For all the horrid reaction to The Little Mermaid live action film – in which some have expressed outrage at Ariel being cast as Black actress Halle Bailey – Black children have been delighted to see someone that looks like them on screen.

Emotional reactions from some children show just how important representation is across all facets of life.

Diversity and inclusion still has a long way to go in books, films, toys, and a host of other categories.

A survey by toy brand Rainbow High reveals that over half of the parents polled believe diversity in toys is ‘crucial’ for helping children develop self-confidence.

They also believe it aids having a more positive attitude towards peers, especially when they look or behave differently. The survey suggests this is particularly important when looking at acceptance around disability.

Of those surveyed, 79% say diversity is something they consider when purchasing toys – and this figure rises to 88% for younger parents, aged 19 to 24.

The top three types of representation parents look for and would like to see more of are disability, ethnicity, and visible differences, such as conditions like vitiligo and albinism.

Many parents think that seeing a variety of characters and figures helps to normalise differences and move away from stereotypes, as 35% believe this can help prevent stigmatisation.

Over a third also say this can help improve children’s mental health.

Natalie Ambersley, a trustee at The Vitiligo Society, has the condition and says seeing yourself represented in a toy is vital for that child, helping to normalise how they view themselves and instills confidence.

She said seeing more toys with visible difference is ‘really important’.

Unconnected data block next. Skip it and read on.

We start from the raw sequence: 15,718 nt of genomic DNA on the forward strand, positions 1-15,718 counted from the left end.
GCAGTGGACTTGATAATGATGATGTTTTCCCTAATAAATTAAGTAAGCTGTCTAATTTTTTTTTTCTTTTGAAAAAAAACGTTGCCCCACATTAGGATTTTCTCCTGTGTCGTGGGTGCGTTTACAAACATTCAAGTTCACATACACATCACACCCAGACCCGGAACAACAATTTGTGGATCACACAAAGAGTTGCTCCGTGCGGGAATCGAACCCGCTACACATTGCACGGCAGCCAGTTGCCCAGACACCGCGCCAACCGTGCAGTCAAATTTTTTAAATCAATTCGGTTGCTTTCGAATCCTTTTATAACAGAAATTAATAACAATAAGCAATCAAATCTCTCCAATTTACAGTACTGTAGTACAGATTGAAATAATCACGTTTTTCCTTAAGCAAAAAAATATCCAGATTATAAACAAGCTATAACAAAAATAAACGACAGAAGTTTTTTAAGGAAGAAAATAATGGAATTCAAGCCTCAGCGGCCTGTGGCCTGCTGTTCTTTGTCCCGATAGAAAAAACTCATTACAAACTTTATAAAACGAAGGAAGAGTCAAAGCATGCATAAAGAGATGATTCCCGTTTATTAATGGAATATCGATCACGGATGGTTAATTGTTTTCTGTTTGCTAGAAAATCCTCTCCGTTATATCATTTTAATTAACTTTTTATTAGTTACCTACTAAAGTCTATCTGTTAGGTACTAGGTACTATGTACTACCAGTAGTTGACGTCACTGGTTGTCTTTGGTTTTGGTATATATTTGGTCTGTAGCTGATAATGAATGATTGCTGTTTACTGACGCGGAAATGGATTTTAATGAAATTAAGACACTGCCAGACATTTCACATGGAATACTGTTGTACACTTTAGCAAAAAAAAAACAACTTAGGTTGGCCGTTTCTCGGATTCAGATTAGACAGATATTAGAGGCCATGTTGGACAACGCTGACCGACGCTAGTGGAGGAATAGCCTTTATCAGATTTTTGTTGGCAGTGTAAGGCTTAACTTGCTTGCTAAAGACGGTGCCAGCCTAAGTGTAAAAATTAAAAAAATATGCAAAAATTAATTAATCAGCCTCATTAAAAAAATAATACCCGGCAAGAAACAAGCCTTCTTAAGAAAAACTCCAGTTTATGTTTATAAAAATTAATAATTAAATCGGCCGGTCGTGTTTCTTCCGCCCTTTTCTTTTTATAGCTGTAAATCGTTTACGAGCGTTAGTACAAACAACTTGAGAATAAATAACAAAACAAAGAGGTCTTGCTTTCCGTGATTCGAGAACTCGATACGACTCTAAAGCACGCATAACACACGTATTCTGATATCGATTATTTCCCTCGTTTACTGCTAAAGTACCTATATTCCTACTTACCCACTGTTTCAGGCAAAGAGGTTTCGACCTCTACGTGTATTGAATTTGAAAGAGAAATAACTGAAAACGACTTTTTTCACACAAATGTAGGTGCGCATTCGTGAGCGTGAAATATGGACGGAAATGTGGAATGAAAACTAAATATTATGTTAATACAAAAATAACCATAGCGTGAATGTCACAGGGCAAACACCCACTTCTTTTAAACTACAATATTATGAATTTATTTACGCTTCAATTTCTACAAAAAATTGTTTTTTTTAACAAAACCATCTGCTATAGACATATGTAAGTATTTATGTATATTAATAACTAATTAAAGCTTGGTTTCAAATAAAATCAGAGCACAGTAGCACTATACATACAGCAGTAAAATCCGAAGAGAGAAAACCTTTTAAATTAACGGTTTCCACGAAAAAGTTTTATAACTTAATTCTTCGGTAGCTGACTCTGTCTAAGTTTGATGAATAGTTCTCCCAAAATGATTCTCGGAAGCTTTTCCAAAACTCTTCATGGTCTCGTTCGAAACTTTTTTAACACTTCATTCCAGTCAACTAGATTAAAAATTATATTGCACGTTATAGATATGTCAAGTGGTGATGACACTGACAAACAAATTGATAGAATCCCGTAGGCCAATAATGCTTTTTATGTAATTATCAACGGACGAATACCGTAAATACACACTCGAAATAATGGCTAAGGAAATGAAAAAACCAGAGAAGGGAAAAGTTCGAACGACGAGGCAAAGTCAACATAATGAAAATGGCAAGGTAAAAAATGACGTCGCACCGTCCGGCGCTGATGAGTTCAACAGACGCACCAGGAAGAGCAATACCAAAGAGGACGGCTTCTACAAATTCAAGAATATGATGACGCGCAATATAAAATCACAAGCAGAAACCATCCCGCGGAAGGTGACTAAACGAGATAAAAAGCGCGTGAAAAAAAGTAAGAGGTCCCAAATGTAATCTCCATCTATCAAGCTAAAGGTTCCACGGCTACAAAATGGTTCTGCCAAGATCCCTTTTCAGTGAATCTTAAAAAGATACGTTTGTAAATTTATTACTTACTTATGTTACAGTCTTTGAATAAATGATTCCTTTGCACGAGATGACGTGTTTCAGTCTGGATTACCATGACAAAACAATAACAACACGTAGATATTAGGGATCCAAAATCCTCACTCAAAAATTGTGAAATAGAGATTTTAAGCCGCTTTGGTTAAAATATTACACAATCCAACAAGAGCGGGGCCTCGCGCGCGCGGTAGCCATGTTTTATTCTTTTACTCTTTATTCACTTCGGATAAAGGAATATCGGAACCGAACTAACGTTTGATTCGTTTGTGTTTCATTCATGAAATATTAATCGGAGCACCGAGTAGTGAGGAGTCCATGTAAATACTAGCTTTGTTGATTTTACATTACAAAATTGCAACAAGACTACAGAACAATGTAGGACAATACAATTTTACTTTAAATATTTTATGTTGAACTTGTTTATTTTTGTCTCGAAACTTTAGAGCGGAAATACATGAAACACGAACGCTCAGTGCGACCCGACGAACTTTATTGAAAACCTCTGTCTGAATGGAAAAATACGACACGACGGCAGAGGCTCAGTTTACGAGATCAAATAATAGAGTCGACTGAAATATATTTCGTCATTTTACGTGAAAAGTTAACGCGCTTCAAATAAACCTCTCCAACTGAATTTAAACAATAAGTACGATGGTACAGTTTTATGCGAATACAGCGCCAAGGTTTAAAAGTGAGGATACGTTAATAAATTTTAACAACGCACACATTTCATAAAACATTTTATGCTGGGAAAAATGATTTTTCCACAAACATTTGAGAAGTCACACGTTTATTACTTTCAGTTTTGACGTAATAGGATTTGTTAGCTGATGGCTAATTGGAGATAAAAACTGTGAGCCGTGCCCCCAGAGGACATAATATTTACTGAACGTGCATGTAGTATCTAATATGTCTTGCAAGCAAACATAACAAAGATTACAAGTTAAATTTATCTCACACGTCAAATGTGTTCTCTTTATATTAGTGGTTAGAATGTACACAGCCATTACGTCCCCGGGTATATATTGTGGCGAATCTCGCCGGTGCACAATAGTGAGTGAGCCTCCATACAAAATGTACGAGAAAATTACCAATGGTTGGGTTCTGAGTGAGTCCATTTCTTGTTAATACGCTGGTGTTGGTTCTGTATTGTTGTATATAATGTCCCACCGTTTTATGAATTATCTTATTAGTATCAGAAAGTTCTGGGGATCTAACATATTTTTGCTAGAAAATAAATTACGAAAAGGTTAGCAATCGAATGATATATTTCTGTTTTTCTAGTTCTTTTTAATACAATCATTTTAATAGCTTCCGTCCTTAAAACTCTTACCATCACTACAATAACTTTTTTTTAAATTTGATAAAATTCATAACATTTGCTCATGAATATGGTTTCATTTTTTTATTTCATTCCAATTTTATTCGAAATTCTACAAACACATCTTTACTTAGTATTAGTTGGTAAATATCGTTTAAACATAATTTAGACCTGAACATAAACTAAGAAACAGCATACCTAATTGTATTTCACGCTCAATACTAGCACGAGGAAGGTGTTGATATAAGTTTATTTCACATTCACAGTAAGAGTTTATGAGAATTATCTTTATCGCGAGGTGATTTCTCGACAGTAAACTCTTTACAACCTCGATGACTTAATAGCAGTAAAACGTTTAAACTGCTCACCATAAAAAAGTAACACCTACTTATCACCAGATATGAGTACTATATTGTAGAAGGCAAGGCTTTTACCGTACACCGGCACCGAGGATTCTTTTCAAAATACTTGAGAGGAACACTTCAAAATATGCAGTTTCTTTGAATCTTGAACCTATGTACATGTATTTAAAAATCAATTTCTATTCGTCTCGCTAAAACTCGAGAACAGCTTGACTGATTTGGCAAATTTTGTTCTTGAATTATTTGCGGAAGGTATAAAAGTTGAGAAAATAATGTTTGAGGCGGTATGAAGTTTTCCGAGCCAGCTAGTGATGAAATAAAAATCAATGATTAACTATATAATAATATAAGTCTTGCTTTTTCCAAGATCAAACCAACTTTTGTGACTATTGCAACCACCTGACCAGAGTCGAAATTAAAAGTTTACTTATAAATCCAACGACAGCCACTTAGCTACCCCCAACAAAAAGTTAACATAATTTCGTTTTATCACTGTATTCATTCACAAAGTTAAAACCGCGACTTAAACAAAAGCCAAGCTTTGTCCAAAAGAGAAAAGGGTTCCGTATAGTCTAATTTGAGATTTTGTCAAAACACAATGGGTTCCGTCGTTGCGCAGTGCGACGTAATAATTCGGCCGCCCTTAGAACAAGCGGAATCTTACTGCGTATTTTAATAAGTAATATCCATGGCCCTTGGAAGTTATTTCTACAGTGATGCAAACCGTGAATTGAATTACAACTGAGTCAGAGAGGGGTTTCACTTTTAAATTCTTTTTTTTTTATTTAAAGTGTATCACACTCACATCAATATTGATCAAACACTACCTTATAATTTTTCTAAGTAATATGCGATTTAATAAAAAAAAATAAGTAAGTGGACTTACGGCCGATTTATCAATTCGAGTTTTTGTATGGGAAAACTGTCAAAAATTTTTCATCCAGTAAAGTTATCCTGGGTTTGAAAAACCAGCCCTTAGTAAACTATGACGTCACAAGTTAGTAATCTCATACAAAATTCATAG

She added: ‘It’s really important to raise awareness and its equally important toys like Rainbow High are diverse and inclusive so children can understand how everyone is unique and encourage others to feel confident in their skin.’

Diverse toys to shop

Rainbow High Doll with Vitiligo

(Picture: Rainbow High)

Normalising the skin condition, this doll is designed to help instill confidence in those with vitiligo and help others get familiar with it.

Buy for £31.99

Barbie Fashionistas Doll

(Picture: Amazon)

This doll with Black skin and braids is much needed in the world of dolls, which usually show white characters with blonde hair.

Buy for £13.99

Lundby Doll House Doll Wheelchair

A lack of disability exposure is a concern for parents, so this doll in a wheelchair is a good addition to a toy collection.

Buy for £22.70

Multicultural Hard-bodied Dolls

(Picture: GLS Educational Supplies)

Engaging with Black-skinned toys should happen from the beginning – and this baby can be played with from 10 months old.

Buy for £24.99

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